Founded in 1680 by the Portuguese, Colonia del Sacramento, or Colonia as it is known, occupied a strategic position in resisting the Spanish almost exactly opposite Buenos Aires across the Rio de la Plata. Today it is a charming slow-paced town whose Colonial Barrio Historico is a UNESCO World Heritage Site.
The town attracts few foreign tourists but attracts many Argentine visitors particularly on weekends. It is easy to reach by high speed ferries from downtown Buenos Aires. It is a pleasant 45 minute trip. Remember to bring your passport as you are entering another country. The ferry company is Buquebus.
Walking is the way to see this small town of 29,000 people. You will see the old fortified walls, the attractive Plaza Mayor 25 de Mayo or main square, an old lighthouse just off the southwest corner of the Plaza and the ruins of the Convento de San Francisco. I really like the pace here compared to the faster paced Buenos Aires. You will enjoy the flower-laden windowsills, stone buildings, churches dating back from the 1680’s and attractive single-story homes from its time as a Portuguese settlement.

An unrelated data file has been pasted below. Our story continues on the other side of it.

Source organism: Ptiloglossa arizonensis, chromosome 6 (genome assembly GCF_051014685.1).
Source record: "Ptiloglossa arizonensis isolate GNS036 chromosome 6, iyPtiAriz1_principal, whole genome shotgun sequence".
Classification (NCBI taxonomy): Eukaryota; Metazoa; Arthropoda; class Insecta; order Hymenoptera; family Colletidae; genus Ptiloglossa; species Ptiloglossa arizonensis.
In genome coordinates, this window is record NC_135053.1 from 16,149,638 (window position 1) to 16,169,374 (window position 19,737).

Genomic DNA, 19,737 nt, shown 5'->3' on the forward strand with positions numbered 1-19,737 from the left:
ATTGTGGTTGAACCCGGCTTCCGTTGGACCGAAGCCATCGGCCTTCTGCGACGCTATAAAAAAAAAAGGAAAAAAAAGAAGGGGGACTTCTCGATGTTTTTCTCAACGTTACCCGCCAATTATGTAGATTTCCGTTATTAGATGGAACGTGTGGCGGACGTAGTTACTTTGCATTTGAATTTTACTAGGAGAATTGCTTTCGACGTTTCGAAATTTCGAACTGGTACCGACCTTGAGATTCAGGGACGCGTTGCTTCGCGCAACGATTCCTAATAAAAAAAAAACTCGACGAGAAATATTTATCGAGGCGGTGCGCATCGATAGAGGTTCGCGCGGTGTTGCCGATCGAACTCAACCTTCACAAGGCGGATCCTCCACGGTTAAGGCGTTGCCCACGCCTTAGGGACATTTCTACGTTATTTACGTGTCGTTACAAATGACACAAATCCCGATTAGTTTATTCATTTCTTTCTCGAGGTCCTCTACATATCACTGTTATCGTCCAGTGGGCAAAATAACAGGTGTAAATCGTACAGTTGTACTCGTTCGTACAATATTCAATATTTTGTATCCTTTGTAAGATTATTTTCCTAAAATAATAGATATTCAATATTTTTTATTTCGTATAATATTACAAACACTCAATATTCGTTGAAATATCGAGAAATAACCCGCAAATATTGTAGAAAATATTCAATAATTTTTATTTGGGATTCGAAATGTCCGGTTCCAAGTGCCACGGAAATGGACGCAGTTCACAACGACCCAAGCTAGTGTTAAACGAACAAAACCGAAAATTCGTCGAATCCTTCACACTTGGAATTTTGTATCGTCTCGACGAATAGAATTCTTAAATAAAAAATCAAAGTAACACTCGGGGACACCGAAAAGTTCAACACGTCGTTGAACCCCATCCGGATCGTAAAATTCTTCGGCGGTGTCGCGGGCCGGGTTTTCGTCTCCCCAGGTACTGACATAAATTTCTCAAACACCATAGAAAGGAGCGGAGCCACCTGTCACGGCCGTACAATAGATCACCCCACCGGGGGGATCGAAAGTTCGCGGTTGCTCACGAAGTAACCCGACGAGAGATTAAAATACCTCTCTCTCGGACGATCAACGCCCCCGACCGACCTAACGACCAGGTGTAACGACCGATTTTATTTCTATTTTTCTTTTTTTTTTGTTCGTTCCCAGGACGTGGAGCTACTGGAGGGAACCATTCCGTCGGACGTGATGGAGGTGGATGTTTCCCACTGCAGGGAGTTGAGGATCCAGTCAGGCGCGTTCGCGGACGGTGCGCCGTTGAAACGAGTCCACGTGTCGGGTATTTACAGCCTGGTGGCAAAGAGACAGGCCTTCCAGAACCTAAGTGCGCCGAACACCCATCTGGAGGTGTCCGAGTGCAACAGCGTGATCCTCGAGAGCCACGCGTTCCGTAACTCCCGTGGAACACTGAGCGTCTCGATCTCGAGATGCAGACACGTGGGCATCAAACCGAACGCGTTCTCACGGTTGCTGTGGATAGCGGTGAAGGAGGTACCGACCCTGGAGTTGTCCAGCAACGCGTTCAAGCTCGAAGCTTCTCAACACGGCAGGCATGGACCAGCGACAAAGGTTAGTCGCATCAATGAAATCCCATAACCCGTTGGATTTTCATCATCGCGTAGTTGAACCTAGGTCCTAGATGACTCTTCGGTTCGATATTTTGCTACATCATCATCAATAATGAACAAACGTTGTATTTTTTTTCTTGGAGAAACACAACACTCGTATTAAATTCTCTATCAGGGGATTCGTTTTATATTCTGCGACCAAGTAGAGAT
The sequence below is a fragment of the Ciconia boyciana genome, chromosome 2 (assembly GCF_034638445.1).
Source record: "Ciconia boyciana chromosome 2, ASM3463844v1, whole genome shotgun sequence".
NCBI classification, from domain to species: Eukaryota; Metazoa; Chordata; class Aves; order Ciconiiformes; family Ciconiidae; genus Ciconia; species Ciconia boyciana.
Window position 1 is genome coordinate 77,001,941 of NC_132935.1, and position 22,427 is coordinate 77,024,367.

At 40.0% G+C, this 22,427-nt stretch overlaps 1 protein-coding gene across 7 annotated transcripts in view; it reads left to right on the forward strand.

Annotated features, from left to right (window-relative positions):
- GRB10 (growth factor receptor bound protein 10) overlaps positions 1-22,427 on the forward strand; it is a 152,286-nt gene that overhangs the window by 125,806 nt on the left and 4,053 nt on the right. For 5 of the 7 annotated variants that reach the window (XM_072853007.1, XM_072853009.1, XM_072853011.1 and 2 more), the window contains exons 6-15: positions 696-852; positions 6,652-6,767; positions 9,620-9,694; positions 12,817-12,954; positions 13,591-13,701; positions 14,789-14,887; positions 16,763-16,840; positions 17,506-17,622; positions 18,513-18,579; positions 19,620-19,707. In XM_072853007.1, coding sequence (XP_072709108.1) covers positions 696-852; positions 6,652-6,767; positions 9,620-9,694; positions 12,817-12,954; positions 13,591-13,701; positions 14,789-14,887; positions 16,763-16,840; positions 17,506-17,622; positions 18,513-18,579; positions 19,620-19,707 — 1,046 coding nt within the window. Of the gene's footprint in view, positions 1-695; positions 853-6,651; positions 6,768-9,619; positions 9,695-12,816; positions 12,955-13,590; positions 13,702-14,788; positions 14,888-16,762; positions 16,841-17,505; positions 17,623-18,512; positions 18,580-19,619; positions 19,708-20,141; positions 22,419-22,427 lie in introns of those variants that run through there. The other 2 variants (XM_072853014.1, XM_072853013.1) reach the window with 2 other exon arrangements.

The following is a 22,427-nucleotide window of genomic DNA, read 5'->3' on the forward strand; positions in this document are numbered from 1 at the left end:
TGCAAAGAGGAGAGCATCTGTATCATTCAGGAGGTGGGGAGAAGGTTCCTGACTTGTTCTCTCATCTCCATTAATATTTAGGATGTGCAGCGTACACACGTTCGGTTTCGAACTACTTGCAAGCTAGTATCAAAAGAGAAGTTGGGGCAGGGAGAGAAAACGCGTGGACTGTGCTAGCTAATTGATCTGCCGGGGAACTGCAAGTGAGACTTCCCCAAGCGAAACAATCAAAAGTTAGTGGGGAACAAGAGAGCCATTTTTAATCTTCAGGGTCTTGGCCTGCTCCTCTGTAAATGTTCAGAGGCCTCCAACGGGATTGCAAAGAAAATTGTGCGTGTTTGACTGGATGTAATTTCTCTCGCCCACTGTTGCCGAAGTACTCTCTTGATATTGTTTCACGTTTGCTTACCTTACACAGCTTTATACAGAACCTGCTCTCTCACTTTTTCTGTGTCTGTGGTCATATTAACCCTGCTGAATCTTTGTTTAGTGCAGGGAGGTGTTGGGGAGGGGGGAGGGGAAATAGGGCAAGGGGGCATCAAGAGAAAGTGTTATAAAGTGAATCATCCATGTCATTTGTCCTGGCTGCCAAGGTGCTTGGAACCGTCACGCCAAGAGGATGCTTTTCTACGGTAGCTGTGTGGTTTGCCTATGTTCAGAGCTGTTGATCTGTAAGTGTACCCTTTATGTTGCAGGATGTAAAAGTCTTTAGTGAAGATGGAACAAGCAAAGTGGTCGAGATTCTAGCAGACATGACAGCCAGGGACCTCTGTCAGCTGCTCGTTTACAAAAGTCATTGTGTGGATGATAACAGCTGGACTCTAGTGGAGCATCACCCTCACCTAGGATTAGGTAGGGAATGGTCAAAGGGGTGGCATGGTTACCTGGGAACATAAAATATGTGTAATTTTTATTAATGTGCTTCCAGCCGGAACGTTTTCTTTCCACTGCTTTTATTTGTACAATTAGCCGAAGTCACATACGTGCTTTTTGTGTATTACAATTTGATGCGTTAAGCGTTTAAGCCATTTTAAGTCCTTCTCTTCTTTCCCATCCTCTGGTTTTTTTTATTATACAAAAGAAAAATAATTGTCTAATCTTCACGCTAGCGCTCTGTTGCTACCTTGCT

We found a wonderful spot for lunch in a lovely restaurant courtyard and saw many nice shops and art galleries. I bought a wonderful piece in the afternoon.
I recommend going for the day, but if you want to spend the night there are some hotels in the historic center. My brother, wife and youngest daughter were just there and thought the Charco Hotel was really outstanding with great design. They also enjoyed the Charco Bistro, the hotel’s restaurant with great food and decor.
I ave read about a lovely Four Seasons Carmelo Resort a half an hour’s drive from Colonia that offers bungalows, a spa, golf course, horseback riding and winery tours. It is Asian inspired and very attractive.
The New York Times recommends La Vigna ECOlifestyle , Estancia Thierra Santa and Puerto Carmelo, where the Carmelo Resort & Spa is located, as good options to stay not too far from town.